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Mental Health Awareness Month: Poverty & Mental Health, A Toxic Concoction

May 28, 2018


May is mental health awareness month. We have made it to the nineteenth blog of this year and we are discussing the link between poverty and mental health. Read how one affects the other below. When you have a mental illness, it’s a chronic illness meaning treatment or medication will assist with making living with the illness easier but there is no cure. But what if you’re dealing with another life stressing problem like poverty. Poverty is a restriction on upward mobility that negatively effects a person's social class and the accesses that come with high social class. When you are poor you don’t get quality education like children in the suburbs, private schools and catholic schools. When you are poor you don’t get access to high quality healthcare whether you cannot afford it or it covers a basic standard visits (i.e. a yearly physical). When you are poor you don’t get adequate housing; whether you’re too poor to live in a safe neighborhood or your income isn’t high enough to cover the rent never mind the utilities. When you are poor you don’t get access to fruits and vegetables whether they are too expensive or you live in a food desert. When you are poor you don’t get generational wealth. You start at zero wealth and continue maintain that zero to minimal savings and at worse you end up in debt trying to keep your head above water. How much does poverty cost the poor?




Mental health effects the lives of non-suffers to the point of regressing from normal activities s/he once loved, job instability, strained relationships with family/friends, strange/new behavior patterns that are disruptive/abnormal to his/her regular life, depressive/suicidal thoughts etc. Now add mental health into the equation plus poverty. It’s more than a conundrum to say the least. How does one simply book an appointment for therapy and attempt to get medication when s/he cannot afford to get good healthcare and if there’s an option to upgrade their healthcare there’s an out of pocket copay that s/he cannot afford?



It leaves you to choose one over the other. Tackling your mental illness or paying for your basic needs to sustain yourself. The mental illness won’t go away; in fact, it will get worse because you can’t afford treatment. Your decision making process will decline with the severity of your mental illness and this goes hand in hand with poverty. If you cannot take control over your life in a healthy manner due to mental illness, how can one control themselves enough to work a job? Whether it’s a high paying job or minimal wage job, the trade off is always timely duties for pay. So where does that leave suffers of mental illness who can’t keep a job?


It leaves them in a perpetual cycle of poverty and mental instability. Whether it was poverty that triggered the mental illness or the mental illness and the lack of proper care led to poverty, the conclusion is all the same. The results intertwine into into a complex problem of traumatic proportions. If one does not have enough money to afford proper healthcare s/he will experience a severe decline in their mental stability. The opportunity for upward mobility and the pursuit of happiness becomes dimmer and dimmer. This can lead to homelessness and the assistance for people with serious mental illness comes close to none. According to Treatment Advocacy Center, “Approximately 33 percent of the homeless are individuals with serious mental illnesses that are untreated.” Click HERE to read more.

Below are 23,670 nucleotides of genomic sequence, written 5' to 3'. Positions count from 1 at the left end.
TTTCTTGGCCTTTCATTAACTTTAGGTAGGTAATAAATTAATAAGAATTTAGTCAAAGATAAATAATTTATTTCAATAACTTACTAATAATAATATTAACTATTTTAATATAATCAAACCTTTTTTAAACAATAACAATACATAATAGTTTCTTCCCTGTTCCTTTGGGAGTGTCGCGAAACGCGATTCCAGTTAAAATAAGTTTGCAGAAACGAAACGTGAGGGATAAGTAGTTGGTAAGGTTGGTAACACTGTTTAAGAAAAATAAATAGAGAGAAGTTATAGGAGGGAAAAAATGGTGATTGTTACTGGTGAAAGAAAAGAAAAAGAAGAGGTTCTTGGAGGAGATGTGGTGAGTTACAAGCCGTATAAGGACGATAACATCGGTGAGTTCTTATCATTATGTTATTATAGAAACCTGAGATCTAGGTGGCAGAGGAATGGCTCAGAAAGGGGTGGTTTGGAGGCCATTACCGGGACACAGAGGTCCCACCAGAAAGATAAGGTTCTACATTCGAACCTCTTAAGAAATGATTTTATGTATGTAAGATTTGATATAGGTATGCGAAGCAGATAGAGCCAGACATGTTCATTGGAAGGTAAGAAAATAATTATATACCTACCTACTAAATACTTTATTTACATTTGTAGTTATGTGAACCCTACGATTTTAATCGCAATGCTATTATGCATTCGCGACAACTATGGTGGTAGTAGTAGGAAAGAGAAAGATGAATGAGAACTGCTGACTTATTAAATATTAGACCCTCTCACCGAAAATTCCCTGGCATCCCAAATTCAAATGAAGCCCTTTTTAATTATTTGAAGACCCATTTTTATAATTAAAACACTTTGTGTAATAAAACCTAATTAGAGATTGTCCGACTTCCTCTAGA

It’s time we discuss the reality of being poor and mentally ill and how that effects our outcome in this individualistic, capitalistic society. And if you think a mental health crisis won’t happen to you or someone you know, think again. According to National Survey of Drug Use and Health (NSDUH, “An estimated 9.8 million adults aged 18 or older in the U.S. had a serious mental illness (SMI), including 2.5 million adults living below the poverty line.” Click HERE to read more. Life happens to us all unpredictably, it’s easy to have it all together and see it all unravel fast from a triggering life event to losing steady employment. If you are someone or know someone who is in need of mental health care click the link below. 


Click HERE to find Black Women Therapists across the country.



On this platform we speak about sexual assault, mental health and healing. If at any other time you felt isolated and thought you couldn't speak about your truth know that here is that platform to Speak Up. Speak Out. Speak Truth. If you need to speak to someone who knows sexual violence and mental health disorders contact me for a private one on one conversation with me. I answer questions, give advise and provide coaching. Want to get started now? Click the picture above or HERE. 


If You Missed Last Week's Blog: Mental Health Awareness Month: What Depression Looks Like On A Black Woman (fake it until you make it). Click HERE to read.


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I'll leave you with a personal quote of mine, "It's imperative that these acts of wrongdoings do not continue unchecked for it is our children who pay the highest cost." - Vie Ciné 


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